The global tax landscape and the banking and capital markets industry are both in a state of rapid and constant change primarily as a result of a more global and technologically-advanced world. These changes directly impact the function and expectation of a tax department. Is your business equipped to handle the challenges of 2020? If not, does your tax department know what it needs to do in order to optimise its function in 2020?
In order to be effective in the future the tax department needs to assess its current state and develop an expectation and vision for the future.
We believe that the organisation of a typical tax team will be very different in 2020. The role of the tax department and the expectations for how the tax department delivers its service will both be different. Tax departments are facing new rules, new risks, and new expectations.
The tax operations will shift from spreadsheet-based and disconnected from the main financial systems into a more technology driven function that is integrated – expect that almost all routine tax reporting and compliance will become automated. This automation is needed to meet the growing compliance burdens, enable companies to expand their businesses in many jurisdictions, to manage risk, but also become a baseline expectation.
Effective use of technology will free up tax professionals to provide a more value added and strategic role for the organisation and enter into an era where tax expertise has never been more critical. As this happens, do you have the right type and number of personnel in your tax department? Tax departments of 2020 needs to be able to leverage technology, processes and people in order to extract data in a tax-ready format. We believe most senior tax professionals know this but have run into barriers in transforming their tax function.
As your company redefines its business model, proactively responds to external pressures and reacts to global changes (such as the UK’s vote to exit the EU) the use of tax department by the broader organization will change. Have you started to consider possible future needs and what gaps your tax function may have?
It is impossible for the tax function to start the transformation process alone. It needs support from the broader organisation. The tax function will need to ‘make its case’ and be prepared to answer why and why now? This is not an easy task for a company in the banking and capital markets sector that is facing an endless array of demands. To meet this challenge, start now.
Six Priorities for Success in 2020
- Proactively manage risk, regulation and capital
- Establish stronger culture and conduct
- Redefine the business model
- Strategically renew the operating model
- Enable innovations, and the capabilities to foster it
- Obtain an information Advantage
Download the report here.
19th Annual Global CEO Survey/February 2016
In this year’s survey, global business leaders voice fresh concerns about economic and business growth. At the same time, they see a more divergent and multi-polar world where technology is transforming the expectations of customers and other stakeholders. In ‘Redefining business success in a changing world’, we explore how CEOs are addressing these challenges. We surveyed 1,409 CEOs in 83 countries and a range of industries in the last quarter of 2015, and conducted face-to-face interviews with 33 CEOs.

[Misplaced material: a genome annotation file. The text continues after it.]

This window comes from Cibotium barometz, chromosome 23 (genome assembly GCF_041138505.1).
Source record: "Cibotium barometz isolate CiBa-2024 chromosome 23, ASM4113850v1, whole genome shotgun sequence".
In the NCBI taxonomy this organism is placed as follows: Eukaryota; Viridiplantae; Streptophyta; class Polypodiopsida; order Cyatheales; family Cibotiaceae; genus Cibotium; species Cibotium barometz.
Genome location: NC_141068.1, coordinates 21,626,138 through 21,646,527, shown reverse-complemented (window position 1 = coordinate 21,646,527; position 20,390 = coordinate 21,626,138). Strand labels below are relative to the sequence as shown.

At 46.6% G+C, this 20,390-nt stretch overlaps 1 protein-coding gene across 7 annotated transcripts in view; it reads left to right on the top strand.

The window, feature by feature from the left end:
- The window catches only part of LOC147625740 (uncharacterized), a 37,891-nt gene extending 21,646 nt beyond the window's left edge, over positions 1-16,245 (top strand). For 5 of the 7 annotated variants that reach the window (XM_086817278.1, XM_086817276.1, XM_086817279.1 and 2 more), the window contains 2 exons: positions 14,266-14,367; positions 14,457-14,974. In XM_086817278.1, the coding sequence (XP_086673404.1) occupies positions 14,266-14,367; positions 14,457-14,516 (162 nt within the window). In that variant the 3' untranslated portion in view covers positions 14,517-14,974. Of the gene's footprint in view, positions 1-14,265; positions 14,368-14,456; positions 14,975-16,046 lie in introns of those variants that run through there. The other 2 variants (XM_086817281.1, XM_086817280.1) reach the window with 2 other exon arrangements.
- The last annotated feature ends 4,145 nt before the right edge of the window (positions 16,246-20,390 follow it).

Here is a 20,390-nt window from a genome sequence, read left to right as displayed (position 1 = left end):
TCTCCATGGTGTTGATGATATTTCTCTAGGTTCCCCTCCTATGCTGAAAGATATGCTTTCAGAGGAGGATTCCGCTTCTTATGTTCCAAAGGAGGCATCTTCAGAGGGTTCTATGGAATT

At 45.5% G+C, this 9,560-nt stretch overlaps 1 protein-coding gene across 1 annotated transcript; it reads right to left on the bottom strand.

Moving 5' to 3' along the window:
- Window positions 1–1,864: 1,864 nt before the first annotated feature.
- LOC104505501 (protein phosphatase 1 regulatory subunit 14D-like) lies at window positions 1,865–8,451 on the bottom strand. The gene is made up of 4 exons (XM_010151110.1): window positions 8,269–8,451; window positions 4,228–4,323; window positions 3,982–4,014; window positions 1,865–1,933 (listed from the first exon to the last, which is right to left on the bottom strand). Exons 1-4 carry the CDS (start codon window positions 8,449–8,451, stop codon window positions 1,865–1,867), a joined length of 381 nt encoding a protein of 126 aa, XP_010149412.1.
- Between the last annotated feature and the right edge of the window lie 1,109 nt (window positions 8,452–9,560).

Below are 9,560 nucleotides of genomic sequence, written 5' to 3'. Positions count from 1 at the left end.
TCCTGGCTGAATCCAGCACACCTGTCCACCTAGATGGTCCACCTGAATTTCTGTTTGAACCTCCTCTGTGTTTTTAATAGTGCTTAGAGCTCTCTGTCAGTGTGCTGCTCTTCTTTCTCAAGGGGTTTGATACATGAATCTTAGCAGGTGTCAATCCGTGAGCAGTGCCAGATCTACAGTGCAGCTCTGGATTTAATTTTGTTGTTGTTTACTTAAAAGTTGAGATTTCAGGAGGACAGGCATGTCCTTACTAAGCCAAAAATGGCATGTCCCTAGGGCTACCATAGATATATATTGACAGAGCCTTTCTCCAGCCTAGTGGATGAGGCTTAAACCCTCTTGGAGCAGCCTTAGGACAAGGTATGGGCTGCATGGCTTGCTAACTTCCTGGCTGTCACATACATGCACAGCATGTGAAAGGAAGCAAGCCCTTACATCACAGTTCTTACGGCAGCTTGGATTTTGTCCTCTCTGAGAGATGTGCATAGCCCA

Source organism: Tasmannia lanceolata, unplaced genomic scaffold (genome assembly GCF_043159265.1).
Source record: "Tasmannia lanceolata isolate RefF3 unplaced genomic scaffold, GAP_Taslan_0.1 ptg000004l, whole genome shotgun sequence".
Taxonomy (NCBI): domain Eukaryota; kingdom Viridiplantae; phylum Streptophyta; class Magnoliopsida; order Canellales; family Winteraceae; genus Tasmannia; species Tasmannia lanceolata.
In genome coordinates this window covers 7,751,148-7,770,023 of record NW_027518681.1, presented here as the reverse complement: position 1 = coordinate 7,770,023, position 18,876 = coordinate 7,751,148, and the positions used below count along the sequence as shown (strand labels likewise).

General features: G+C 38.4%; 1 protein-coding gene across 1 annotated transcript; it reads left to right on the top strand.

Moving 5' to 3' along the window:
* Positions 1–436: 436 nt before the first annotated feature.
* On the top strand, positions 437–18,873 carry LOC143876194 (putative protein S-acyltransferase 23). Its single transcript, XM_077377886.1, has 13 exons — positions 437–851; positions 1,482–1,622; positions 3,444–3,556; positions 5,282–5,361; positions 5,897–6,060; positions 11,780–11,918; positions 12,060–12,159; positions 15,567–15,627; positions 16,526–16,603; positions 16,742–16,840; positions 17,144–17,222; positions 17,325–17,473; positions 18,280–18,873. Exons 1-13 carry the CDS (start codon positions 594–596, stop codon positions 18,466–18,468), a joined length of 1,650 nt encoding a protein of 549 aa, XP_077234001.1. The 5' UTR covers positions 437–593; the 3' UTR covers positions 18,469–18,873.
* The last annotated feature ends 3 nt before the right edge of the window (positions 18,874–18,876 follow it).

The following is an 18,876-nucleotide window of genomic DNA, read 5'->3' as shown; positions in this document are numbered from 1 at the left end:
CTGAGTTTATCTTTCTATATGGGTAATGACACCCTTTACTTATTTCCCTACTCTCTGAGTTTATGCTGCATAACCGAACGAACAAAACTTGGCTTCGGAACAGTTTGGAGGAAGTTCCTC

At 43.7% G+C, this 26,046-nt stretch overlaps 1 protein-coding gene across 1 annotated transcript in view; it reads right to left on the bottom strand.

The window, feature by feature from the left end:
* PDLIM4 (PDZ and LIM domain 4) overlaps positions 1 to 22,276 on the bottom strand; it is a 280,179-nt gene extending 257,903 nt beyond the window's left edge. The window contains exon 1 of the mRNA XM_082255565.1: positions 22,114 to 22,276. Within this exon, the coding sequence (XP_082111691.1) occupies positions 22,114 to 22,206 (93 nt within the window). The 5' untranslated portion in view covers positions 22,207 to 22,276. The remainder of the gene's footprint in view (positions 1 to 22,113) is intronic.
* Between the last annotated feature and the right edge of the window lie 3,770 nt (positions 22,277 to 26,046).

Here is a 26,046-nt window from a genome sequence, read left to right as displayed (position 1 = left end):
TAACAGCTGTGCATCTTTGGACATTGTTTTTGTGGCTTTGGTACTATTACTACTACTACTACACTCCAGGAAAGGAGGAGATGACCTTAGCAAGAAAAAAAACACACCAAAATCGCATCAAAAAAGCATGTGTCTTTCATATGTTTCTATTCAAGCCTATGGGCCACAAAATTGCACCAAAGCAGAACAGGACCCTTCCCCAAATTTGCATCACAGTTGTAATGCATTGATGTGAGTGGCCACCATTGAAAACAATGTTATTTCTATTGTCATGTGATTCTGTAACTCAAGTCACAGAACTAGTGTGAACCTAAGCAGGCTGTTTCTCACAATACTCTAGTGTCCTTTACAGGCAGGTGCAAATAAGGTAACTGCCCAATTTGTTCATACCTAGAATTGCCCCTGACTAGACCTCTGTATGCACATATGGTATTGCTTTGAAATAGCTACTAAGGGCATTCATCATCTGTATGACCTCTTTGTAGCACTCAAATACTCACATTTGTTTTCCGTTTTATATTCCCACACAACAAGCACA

Key findings in the banking and capital markets sector
Banking and Capital Markets (BCM) organisations are facing the immediate challenges of economic and political uncertainty and the longer term impact of new technology, more exacting regulation and shifting customer expectations.
Some long-established business models are struggling to sustain competitive relevance in the wake of these developments. In turn, new entrants are changing the competitive playing field and blurring industry boundaries. But today’s market shake-up also opens up significant opportunities for reinvigorating growth and re-engaging with customers, employees and society as a whole.
In this report, we explore some of the key challenges and opportunities that are reshaping the BCM industry, focusing in particular on how to sustain returns in the face of uncertainty and change; how to navigate industry transformation and how to respond to changing customer, investor, employee, regulator, tax authority and other stakeholder expectations. We also look at how to define and measure success in this changing landscape.
If you are interested in reading more, please access our full report on the banking and capital markets sector “Creating a platform for competitive regeneration” here.
To see all results of the 19th Annual Global Survey, please visit http://old.pwc.ch/ceosurvey
We believe that capital markets in 2020 will look very different than they do today. Based on feedback from clients, many have gloomily predicted a shrinking capital markets landscape, overregulation and the fall of traditionally powerful financial centres such as London and New York. However, we have a different vision for 2020 – one of a new equilibrium. This new equilibrium consists of a traditional financial axis of power further solidifying their positions at the top and the world seeking stability and predictability in the context of riskier and more uncertain geopolitical situations. In addition, much of the landscape where financial institutions operate will change significantly. This change will come from economic and government policies, innovation, operational restructuring, technology, from smarter and more demanding clients, companies harnessing powerful data and from continued growth of the shadow banking system.
Read more here.